Why do chickens lay unfertilised eggs?

According to Wikipedia, some birds lay unfertilised eggs. This seems like a bad idea, survival-wise. After all, the egg can’t be fertilised once its shell has formed, and producing eggs that won’t hatch is a pretty big drain on resources. Wouldn’t this be strongly selected against?

Since this happens, there must be a reason. Why?

When wild birds lay unfertilized eggs, it’s accidental. Sometimes the male hasn’t been successful in transferring sperm; in other cases the female have undergone some other stimulus that causes them to lay despite not having mated. Of course this is selected against, since it is a waste of resources. However, since the process normally works fine, it is probably better to have it on “autopilot” to some extent rather than try to fine tune it so much so that all accidental laying of unfertilized eggs is eliminated (which is probably impossible anyway).

Domestic hens, on the other hand, are very prone to lay unfertilized eggs because they have been selected for it. Hens that did so were picked to produce the next generation by humans because they were good egg producers. And it doesn’t really matter to the hens that they produce a lot of eggs, since they receive all the food they can eat anyway. As long as humans pick such hens to breed from, and reject ones that don’t produce so many unfertilized eggs, it doesn’t matter that so many eggs are “wasted” from the hen’s point of view.

Hmm… good question.

WAG: Any birds in the wild that manage to lay unfertilized are those that didn’t manage to mate in the first place. Meaning, they have a pretty low (comparatively speaking) fitness to begin with. The additional disadvantage of wasting resources on unfertilized eggs could be insignificant compared to whatever other disadvantages the bird already has.

In birds that have successfully mated, whatever traits that lead to being able to produce unfertilized eggs will have no disadvantage. In fact, they might have some major advantage in this case, maybe since resources have been allocated to those eggs even before the mating has occurred.

More WAG: Perhaps this phenomenon is more common in birds that usually mate just once or twice (in the wild), meaning there is very little chance of future reproduction, and by the time they lay an unfertilized egg, they’ve already missed their chance.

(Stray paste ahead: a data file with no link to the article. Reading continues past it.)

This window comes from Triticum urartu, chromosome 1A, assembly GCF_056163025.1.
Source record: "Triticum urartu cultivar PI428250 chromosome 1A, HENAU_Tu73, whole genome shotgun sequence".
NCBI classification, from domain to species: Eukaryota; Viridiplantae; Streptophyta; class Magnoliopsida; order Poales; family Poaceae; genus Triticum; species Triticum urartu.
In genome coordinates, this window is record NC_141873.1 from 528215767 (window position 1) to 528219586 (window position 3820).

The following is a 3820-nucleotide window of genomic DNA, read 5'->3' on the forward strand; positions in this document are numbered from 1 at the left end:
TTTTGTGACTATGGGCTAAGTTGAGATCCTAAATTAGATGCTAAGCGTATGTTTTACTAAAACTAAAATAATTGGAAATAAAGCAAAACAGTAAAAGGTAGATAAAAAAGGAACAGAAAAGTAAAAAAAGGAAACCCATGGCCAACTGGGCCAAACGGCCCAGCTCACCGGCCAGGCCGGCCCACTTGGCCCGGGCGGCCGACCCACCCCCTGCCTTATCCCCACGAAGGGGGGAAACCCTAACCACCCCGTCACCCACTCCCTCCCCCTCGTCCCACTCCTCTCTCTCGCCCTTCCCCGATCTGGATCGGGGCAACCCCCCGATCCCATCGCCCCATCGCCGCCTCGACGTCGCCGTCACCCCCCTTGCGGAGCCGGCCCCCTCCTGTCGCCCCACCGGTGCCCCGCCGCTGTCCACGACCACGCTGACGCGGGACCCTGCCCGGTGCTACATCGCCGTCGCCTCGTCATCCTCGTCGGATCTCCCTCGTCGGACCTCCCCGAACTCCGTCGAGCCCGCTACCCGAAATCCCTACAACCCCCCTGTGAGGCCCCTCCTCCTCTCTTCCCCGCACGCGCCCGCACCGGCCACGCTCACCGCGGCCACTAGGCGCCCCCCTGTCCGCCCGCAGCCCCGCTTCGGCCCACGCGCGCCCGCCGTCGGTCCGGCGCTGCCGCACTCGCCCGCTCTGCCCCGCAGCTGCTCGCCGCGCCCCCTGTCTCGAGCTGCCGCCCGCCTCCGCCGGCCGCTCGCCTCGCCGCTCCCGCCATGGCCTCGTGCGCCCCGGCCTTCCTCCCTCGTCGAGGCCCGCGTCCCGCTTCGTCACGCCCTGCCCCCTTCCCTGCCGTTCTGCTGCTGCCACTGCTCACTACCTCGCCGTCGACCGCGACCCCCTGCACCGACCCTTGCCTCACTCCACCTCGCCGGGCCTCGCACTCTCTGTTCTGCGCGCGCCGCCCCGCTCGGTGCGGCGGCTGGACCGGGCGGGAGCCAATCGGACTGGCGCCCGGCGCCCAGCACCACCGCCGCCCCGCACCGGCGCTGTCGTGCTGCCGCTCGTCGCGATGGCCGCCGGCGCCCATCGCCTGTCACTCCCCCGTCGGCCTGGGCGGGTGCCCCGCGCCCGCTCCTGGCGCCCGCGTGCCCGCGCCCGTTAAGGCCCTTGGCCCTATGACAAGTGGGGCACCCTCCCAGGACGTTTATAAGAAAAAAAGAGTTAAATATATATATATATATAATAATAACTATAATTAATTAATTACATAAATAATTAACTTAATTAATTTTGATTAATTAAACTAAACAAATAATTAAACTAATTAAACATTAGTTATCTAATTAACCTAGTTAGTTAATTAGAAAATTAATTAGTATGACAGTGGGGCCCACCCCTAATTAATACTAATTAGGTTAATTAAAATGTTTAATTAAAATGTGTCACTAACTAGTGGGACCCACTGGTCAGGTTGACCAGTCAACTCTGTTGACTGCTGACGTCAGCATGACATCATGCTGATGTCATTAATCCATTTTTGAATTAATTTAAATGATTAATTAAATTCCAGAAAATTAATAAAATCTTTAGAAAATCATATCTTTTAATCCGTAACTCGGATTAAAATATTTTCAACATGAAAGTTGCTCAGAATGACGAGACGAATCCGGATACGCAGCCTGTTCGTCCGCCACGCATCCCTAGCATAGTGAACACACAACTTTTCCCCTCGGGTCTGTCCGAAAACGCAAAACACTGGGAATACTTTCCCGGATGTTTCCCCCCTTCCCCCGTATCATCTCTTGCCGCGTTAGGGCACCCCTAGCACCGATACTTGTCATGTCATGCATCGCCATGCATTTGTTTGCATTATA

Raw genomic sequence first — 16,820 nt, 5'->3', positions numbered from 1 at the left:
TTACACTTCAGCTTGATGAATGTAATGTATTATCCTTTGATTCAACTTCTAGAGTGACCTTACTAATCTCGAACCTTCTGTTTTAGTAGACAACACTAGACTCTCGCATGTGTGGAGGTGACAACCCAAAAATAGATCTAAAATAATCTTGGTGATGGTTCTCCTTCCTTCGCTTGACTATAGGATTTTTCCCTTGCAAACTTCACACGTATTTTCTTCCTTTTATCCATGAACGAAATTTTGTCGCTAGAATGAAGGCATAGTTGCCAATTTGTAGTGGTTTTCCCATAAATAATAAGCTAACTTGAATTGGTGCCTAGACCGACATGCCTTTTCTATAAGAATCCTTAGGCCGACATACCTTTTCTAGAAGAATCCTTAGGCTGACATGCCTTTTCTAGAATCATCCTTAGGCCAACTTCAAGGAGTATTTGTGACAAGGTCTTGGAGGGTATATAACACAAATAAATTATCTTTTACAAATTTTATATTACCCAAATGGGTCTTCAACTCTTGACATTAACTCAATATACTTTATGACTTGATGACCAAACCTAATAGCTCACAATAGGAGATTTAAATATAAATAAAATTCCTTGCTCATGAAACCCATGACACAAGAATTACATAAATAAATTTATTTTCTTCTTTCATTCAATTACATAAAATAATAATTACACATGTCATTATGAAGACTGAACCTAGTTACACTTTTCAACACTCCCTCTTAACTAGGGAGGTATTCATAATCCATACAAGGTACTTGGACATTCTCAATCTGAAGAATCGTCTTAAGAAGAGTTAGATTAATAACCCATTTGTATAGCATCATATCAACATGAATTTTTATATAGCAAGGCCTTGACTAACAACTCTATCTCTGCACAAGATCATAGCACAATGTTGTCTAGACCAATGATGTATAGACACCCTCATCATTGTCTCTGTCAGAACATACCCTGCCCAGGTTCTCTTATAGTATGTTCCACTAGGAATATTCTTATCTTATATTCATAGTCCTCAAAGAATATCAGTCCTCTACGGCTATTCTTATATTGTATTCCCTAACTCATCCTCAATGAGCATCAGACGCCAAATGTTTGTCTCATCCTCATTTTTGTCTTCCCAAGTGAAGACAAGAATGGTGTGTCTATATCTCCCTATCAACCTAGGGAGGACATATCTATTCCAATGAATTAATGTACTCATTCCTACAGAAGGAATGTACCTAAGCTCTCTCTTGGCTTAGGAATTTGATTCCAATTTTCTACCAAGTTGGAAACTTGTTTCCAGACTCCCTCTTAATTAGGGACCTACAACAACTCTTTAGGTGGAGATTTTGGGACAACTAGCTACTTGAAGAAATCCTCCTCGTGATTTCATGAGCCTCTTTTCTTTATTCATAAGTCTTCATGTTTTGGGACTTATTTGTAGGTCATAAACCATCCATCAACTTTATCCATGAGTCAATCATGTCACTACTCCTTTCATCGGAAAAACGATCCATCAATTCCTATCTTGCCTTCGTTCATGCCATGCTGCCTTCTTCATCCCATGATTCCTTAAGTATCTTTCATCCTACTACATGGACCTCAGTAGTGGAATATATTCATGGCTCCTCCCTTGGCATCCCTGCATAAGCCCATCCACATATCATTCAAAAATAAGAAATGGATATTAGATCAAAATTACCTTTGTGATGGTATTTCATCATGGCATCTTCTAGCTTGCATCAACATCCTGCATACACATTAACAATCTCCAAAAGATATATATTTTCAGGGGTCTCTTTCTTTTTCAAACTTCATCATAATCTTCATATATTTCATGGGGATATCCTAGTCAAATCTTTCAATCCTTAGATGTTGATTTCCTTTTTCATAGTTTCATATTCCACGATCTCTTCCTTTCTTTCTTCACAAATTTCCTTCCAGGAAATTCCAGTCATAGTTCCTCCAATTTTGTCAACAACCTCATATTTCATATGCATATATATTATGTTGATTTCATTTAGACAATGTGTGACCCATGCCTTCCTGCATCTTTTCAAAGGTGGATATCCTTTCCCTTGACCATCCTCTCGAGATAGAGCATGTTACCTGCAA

Not necessarily. Even birds that are successfully mated may sometimes lay unfertilized eggs.

No, in either case there will be a disadvantage (and I fail to see how this could be an advantage).

I’m not sure if you are referring to mating, or copulating. Birds that breed as pairs usually copulate multiple times. In any case, female birds are able to fertilize several eggs from one copulation. I doubt there is much of a correlation here.

Reproduction is so important that the advantages outweigh the disadvantages. A similar thread here not to ling ago dealt with why women get monthly cycles, which is basically the same thing (as opposed to a system that only turns on after mating or something).

I was thinking that this phenomenon might be an example of a simple tradeoff. The genes that allow for unfertilized eggs (even after copulating, as you say) might also be genes that lead to fast-developing eggs, or something else that gives an advantage in most cases.

Yes, in normal circumstances “keeping the pump primed” is more critical than wasting a few resources if things don’t go exactly right.

Humans lay unfertilized eggs too. Other mammals too, I think.

Could you repeat the question, please? I don’t get it.

No they don’t. Obviously they don’t lay eggs in the sense the OP is using the term. If you are taking about ova, then humans certainly don’t “lay” them.

Platypodes and echidnas, I suppose, but no others.